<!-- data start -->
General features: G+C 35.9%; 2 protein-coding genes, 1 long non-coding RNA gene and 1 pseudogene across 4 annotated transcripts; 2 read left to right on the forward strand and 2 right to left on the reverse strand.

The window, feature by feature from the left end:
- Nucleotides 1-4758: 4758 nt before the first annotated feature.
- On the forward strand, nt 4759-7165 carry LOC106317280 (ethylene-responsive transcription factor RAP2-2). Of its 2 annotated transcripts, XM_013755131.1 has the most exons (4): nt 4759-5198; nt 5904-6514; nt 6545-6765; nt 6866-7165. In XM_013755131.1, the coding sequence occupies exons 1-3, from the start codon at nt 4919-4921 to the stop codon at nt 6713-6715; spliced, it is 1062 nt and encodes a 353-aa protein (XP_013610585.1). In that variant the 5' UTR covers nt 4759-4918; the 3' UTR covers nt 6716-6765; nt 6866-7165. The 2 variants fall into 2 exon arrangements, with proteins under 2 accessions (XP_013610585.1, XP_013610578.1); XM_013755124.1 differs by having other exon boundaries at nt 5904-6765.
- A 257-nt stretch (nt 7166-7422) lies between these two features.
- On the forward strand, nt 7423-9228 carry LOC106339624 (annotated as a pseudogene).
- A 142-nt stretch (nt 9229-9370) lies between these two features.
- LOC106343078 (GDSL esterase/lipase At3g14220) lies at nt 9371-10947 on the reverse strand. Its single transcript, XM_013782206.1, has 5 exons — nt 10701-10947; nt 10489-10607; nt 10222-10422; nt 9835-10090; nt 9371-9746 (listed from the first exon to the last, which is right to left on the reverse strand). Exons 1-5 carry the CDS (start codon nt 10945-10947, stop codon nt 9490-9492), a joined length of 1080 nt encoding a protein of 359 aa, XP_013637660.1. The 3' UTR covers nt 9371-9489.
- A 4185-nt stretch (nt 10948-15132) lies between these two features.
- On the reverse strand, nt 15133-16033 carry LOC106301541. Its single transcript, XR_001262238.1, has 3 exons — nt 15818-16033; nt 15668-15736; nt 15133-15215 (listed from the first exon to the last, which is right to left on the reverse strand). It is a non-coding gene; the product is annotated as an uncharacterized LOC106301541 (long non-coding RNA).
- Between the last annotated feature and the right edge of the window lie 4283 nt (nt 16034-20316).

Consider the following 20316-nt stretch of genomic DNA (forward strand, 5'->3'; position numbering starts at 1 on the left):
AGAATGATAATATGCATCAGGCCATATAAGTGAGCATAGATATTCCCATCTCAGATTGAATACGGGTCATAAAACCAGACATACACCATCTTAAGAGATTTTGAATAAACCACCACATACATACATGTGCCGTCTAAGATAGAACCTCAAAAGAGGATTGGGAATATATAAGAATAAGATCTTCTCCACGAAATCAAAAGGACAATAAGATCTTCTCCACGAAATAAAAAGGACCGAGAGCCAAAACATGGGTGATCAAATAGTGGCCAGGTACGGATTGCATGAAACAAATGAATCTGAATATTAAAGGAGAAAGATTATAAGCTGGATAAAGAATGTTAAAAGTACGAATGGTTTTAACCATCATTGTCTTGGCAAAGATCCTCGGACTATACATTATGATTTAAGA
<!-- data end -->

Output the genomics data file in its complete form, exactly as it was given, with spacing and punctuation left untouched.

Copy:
General features: G+C 35.9%; 2 protein-coding genes, 1 long non-coding RNA gene and 1 pseudogene across 4 annotated transcripts; 2 read left to right on the forward strand and 2 right to left on the reverse strand.

The window, feature by feature from the left end:
- Nucleotides 1-4758: 4758 nt before the first annotated feature.
- On the forward strand, nt 4759-7165 carry LOC106317280 (ethylene-responsive transcription factor RAP2-2). Of its 2 annotated transcripts, XM_013755131.1 has the most exons (4): nt 4759-5198; nt 5904-6514; nt 6545-6765; nt 6866-7165. In XM_013755131.1, the coding sequence occupies exons 1-3, from the start codon at nt 4919-4921 to the stop codon at nt 6713-6715; spliced, it is 1062 nt and encodes a 353-aa protein (XP_013610585.1). In that variant the 5' UTR covers nt 4759-4918; the 3' UTR covers nt 6716-6765; nt 6866-7165. The 2 variants fall into 2 exon arrangements, with proteins under 2 accessions (XP_013610585.1, XP_013610578.1); XM_013755124.1 differs by having other exon boundaries at nt 5904-6765.
- A 257-nt stretch (nt 7166-7422) lies between these two features.
- On the forward strand, nt 7423-9228 carry LOC106339624 (annotated as a pseudogene).
- A 142-nt stretch (nt 9229-9370) lies between these two features.
- LOC106343078 (GDSL esterase/lipase At3g14220) lies at nt 9371-10947 on the reverse strand. Its single transcript, XM_013782206.1, has 5 exons — nt 10701-10947; nt 10489-10607; nt 10222-10422; nt 9835-10090; nt 9371-9746 (listed from the first exon to the last, which is right to left on the reverse strand). Exons 1-5 carry the CDS (start codon nt 10945-10947, stop codon nt 9490-9492), a joined length of 1080 nt encoding a protein of 359 aa, XP_013637660.1. The 3' UTR covers nt 9371-9489.
- A 4185-nt stretch (nt 10948-15132) lies between these two features.
- On the reverse strand, nt 15133-16033 carry LOC106301541. Its single transcript, XR_001262238.1, has 3 exons — nt 15818-16033; nt 15668-15736; nt 15133-15215 (listed from the first exon to the last, which is right to left on the reverse strand). It is a non-coding gene; the product is annotated as an uncharacterized LOC106301541 (long non-coding RNA).
- Between the last annotated feature and the right edge of the window lie 4283 nt (nt 16034-20316).

Consider the following 20316-nt stretch of genomic DNA (forward strand, 5'->3'; position numbering starts at 1 on the left):
AGAATGATAATATGCATCAGGCCATATAAGTGAGCATAGATATTCCCATCTCAGATTGAATACGGGTCATAAAACCAGACATACACCATCTTAAGAGATTTTGAATAAACCACCACATACATACATGTGCCGTCTAAGATAGAACCTCAAAAGAGGATTGGGAATATATAAGAATAAGATCTTCTCCACGAAATCAAAAGGACAATAAGATCTTCTCCACGAAATAAAAAGGACCGAGAGCCAAAACATGGGTGATCAAATAGTGGCCAGGTACGGATTGCATGAAACAAATGAATCTGAATATTAAAGGAGAAAGATTATAAGCTGGATAAAGAATGTTAAAAGTACGAATGGTTTTAACCATCATTGTCTTGGCAAAGATCCTCGGACTATACATTATGATTTAAGA